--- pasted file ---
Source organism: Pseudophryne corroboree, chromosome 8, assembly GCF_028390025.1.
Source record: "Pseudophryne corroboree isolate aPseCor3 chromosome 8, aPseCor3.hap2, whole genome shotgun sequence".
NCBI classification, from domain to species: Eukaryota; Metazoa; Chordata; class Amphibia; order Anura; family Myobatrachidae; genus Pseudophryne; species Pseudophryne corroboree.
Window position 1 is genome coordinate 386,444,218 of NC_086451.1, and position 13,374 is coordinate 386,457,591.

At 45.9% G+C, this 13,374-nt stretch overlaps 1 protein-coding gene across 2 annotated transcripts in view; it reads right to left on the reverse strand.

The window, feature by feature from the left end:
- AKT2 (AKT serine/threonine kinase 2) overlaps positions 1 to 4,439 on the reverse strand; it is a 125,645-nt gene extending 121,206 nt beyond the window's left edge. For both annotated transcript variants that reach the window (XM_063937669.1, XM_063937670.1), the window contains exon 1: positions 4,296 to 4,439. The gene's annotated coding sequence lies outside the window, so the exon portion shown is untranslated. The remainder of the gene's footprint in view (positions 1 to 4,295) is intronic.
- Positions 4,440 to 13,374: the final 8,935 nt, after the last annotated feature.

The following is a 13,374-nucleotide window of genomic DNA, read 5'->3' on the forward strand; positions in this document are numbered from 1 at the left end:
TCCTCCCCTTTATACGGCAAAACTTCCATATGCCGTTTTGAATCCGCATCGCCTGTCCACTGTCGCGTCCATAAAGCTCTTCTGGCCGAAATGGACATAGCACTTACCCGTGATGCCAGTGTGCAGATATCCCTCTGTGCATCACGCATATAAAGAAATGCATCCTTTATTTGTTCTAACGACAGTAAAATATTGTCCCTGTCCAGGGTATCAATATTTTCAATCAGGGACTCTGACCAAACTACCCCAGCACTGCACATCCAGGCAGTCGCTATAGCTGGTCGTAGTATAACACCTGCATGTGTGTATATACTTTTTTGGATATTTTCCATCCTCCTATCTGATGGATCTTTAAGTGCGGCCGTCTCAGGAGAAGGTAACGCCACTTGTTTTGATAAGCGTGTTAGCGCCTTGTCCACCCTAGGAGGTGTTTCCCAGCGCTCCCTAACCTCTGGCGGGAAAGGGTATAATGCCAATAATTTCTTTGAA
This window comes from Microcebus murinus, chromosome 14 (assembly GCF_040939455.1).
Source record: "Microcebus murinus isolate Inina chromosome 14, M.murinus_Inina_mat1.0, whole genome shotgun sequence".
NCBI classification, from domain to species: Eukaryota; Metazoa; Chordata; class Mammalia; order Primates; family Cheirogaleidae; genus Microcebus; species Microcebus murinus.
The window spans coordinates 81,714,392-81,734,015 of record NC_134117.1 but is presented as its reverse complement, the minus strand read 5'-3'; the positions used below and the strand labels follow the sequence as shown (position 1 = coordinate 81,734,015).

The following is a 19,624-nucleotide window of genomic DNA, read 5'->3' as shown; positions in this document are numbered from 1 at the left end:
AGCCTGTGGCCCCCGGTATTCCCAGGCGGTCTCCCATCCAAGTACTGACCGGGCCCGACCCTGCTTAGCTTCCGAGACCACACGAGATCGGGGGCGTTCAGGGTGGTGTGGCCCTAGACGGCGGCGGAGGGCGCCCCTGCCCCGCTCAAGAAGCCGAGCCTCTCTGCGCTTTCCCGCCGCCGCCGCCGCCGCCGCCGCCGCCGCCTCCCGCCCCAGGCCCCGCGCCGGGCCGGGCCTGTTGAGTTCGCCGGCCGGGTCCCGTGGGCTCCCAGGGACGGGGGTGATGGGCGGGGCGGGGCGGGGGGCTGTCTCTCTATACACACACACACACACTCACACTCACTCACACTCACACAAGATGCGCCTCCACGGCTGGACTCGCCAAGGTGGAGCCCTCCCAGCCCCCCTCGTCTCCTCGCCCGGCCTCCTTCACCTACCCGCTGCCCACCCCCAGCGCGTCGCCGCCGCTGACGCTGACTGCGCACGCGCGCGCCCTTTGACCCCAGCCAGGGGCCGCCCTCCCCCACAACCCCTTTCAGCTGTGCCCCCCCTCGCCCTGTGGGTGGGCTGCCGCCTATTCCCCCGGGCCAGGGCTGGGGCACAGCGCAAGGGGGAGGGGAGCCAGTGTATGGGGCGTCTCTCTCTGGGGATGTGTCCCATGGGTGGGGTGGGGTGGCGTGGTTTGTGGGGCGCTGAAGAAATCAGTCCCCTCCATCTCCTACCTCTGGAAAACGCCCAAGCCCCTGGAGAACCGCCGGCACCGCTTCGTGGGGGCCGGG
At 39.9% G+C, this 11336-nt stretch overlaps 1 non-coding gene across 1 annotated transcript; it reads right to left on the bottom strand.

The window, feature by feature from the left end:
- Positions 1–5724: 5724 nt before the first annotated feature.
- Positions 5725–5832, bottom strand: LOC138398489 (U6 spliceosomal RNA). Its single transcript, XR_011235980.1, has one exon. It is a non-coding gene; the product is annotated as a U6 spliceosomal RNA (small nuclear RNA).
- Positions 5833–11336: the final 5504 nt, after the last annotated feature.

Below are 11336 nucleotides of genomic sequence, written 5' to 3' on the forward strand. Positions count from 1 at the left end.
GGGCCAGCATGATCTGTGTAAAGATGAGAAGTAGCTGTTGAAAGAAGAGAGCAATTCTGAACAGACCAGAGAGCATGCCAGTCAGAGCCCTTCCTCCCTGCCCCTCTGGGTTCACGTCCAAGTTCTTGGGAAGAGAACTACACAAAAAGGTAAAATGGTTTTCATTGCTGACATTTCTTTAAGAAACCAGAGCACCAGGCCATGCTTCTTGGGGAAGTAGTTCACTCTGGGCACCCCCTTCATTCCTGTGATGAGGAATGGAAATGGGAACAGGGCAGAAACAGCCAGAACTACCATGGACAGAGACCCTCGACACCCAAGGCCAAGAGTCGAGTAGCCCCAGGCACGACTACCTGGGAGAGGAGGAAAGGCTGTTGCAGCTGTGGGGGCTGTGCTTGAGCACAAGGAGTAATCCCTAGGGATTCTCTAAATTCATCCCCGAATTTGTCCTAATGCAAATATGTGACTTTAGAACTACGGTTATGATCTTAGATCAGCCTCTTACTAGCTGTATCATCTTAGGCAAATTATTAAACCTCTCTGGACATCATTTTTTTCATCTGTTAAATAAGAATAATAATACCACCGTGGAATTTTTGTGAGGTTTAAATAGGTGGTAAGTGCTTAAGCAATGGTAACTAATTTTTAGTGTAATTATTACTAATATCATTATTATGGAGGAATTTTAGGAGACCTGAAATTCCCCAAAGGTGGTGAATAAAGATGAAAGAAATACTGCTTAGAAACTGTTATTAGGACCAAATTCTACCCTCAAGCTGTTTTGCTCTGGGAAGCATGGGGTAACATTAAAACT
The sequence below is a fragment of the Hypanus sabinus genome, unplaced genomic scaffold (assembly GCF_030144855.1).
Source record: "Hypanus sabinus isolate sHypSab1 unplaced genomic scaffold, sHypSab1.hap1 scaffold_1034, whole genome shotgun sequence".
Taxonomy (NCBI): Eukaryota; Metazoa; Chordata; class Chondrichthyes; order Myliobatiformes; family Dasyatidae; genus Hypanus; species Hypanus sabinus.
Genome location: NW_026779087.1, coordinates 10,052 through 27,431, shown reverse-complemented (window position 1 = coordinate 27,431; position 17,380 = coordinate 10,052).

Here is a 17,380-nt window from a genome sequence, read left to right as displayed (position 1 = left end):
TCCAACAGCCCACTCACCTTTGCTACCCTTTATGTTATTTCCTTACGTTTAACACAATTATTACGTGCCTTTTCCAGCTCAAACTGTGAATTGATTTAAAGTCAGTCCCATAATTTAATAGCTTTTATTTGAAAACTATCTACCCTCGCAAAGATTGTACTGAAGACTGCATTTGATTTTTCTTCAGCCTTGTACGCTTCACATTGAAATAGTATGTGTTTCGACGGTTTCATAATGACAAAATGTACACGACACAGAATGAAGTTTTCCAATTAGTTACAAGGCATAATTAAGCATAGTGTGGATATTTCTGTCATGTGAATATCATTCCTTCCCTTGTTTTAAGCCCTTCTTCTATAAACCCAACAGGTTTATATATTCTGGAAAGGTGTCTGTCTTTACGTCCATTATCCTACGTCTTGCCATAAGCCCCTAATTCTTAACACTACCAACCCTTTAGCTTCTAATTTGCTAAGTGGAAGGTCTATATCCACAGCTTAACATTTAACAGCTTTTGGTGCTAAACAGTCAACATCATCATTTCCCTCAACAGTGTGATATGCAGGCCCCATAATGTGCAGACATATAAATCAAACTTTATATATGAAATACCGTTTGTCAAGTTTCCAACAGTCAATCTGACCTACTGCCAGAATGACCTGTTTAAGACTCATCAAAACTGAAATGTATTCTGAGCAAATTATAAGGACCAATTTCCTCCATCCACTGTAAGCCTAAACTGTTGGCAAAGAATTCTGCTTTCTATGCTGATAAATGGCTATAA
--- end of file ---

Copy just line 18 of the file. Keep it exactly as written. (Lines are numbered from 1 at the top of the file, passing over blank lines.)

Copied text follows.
The window, feature by feature from the left end: